- PSTH: peri-stimulus-time histogram, peri means we count the spikes in a time interval $\Delta t$.
**Spike density**: $\rho(t) = \frac{n_K(\text{from } t \text{ to }t+\Delta t)}{K}/\Delta t$, where $K$ is the number of runs done, while $n_K(\text{from } t \text{ to }t+\Delta t)$ is the sum of all spike of all runs from time $t$ to $t+\Delta t$. If we have enough runs we could take $\Delta t\to 0$ to get the continuous density.- Unit of spike density: Hz.
- Meaning of this average: not really what happens but only ensemble average. It reflects some properties of the pattern but not what is done in the brain.
- Ensemble average is more or less equivalent to time average if the stimulus is constant.
- Ensemble average is almost identical to the population average if a lot of identical neurons are firing independently.

averaging over populations of neurons (fig 1.11) (another ensemble average):

- Population activity: $A(t) = \frac{\text{No. of spikes during time } t\sim t+\Delta t \text{ of all the }N \text{ neurons that has the same input}}{N}/\Delta t$
- No. of spikes during time $t\sim t+\Delta t$ of all the $N$ neurons that has the same input $n_{act}=\int_t^{t+\Delta}dt \text{ all spike written in delta function}=\int_t^{t+\Delta}dt \sum_j\sum_f \delta(t-t_j^{(f)})$.
- However,

- no actual homogeneous identical neurons

- Inhomogeneous? Population vector coding. $i$th neuron takes input $x_i$.
- Given a vector input, what is the average position (location on the vector index) of all neurons that gives output? $\mathrm{Average Location of Stimulated Neurons}=\frac{\int_t^{t+\Delta t} dt \sum_i \sum_f x_j \delta(t-t_j^{(f)}) }{\int_t^{t+\Delta t} dt \sum_i \sum_f \delta(t-t_j^{(f)}) }$.
- Used on neuronal activiy in primate motor cortex. <- Not sure how this is done.

### Spike Codes

- Time-to-first-spike, a Simple Scheme of Spiking Codes: fig 1.12. Three neurons which are responsible for reading a picture of three pixels of three different color for example, will spike sequentially if each of them are responsible for a different color.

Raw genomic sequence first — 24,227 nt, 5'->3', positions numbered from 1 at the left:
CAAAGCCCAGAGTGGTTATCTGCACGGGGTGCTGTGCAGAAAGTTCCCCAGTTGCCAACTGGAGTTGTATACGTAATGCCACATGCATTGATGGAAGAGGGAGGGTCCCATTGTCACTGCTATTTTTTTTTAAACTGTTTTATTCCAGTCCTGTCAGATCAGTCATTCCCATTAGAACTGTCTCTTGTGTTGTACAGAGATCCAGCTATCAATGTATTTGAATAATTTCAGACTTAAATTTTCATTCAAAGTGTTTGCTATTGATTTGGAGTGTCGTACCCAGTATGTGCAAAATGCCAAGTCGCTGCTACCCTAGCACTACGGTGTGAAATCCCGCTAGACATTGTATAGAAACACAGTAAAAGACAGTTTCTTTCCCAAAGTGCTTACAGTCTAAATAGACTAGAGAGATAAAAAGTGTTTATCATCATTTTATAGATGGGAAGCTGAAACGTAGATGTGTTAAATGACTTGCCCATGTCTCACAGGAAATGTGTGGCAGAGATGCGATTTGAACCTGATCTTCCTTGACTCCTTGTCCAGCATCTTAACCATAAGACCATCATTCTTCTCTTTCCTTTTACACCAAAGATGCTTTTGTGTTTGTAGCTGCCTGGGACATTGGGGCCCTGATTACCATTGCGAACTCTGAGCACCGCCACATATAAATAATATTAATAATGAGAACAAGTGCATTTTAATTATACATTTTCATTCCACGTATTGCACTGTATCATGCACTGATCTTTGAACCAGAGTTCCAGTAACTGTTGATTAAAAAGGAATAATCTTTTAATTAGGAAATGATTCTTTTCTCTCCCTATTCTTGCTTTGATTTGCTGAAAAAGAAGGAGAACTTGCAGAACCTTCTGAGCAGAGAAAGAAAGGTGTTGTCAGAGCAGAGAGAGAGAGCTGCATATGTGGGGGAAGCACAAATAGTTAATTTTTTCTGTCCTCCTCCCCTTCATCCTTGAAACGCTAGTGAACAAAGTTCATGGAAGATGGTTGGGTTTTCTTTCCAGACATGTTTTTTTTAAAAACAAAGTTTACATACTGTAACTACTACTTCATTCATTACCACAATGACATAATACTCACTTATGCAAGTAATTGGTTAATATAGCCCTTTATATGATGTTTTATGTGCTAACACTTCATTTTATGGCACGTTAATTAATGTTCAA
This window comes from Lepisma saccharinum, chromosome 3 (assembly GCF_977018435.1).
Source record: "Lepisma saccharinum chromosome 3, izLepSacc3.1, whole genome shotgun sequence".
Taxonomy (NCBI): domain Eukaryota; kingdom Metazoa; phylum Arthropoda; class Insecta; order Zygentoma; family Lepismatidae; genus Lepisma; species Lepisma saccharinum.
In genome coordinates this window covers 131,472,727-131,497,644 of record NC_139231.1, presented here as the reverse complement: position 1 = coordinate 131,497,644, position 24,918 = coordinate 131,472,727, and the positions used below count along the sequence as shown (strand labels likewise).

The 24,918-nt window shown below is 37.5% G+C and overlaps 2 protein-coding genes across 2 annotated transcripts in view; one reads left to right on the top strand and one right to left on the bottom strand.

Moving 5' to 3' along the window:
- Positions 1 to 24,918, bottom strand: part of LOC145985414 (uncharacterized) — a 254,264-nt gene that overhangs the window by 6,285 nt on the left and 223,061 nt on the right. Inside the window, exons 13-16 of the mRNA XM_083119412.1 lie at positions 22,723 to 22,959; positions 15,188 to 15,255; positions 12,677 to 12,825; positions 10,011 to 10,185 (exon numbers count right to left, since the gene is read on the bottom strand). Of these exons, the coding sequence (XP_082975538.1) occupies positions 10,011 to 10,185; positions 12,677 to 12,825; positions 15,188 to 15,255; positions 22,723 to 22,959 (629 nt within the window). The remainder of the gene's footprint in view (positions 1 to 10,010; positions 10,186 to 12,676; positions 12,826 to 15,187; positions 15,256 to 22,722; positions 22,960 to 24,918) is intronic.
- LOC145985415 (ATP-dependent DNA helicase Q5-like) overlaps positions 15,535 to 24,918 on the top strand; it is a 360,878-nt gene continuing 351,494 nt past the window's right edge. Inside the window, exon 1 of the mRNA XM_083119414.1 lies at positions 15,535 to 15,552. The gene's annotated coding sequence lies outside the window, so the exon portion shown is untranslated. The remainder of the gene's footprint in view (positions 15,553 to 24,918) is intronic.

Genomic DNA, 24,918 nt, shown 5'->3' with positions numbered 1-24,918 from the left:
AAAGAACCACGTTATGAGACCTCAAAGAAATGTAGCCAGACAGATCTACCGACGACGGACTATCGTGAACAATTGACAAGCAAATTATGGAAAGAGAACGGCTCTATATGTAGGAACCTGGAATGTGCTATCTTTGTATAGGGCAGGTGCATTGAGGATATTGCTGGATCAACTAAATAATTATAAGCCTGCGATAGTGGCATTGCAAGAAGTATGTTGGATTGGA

- Assuming each neuron is inactive after its spike <- due to some mysterious inhibition: this is called
**time-to-first-spike**

- Assuming each neuron is inactive after its spike <- due to some mysterious inhibition: this is called
- Coding by phase (fig 1.13): periodic spikes (common in hippocampus etc), relative phase between neurons (or relative to oscillatioins of background periodic spikes) could carry information.
- what is background oscillation? fig 1.14

- Example of sychronization and information
- Reverse correlation approach: investigate the averaged input instead of averaged PSTH (as we have done in Fig 1.10). So we find what input is required to generate a spike. Given spike train we can estimate the input by summing up the input of each spike! Fig 1.16B. Eqn 1.12.

### Relation Between Spike Codes and Rate Codes

- Define a rate $\nu$ given a spike code, $\nu(t)=\frac{\text{effective number of spikes during time T}}{T}=\int d\tau K(\tau)S(t-\tau)/\int d\tau K(\tau)$, where $K(\tau)$ is window function which gives us the time interval of measurement, and $S(\tau)=\sum^n_{f=1}\delta(t-t^{(f)})$. So $\int d\tau K(\tau)S(t-\tau)$ is the number of spikes during the time window given by $K$.
- How to reconstruct rate code? If eqn 1.12 is true (linear reverse correlation approach is true) -> rate code, otherwise -> spike code.
- As an example, use Volterra expansion and drop the information about the reconstructed input correlations between two spikes.

Published:
by KausalFlow;

**Authors:** OctoMiao, OctoMiao Another Person

## Table of Contents

**References:**

**Current Ref:**

- snm/limitations-srm-contd-and-coding.md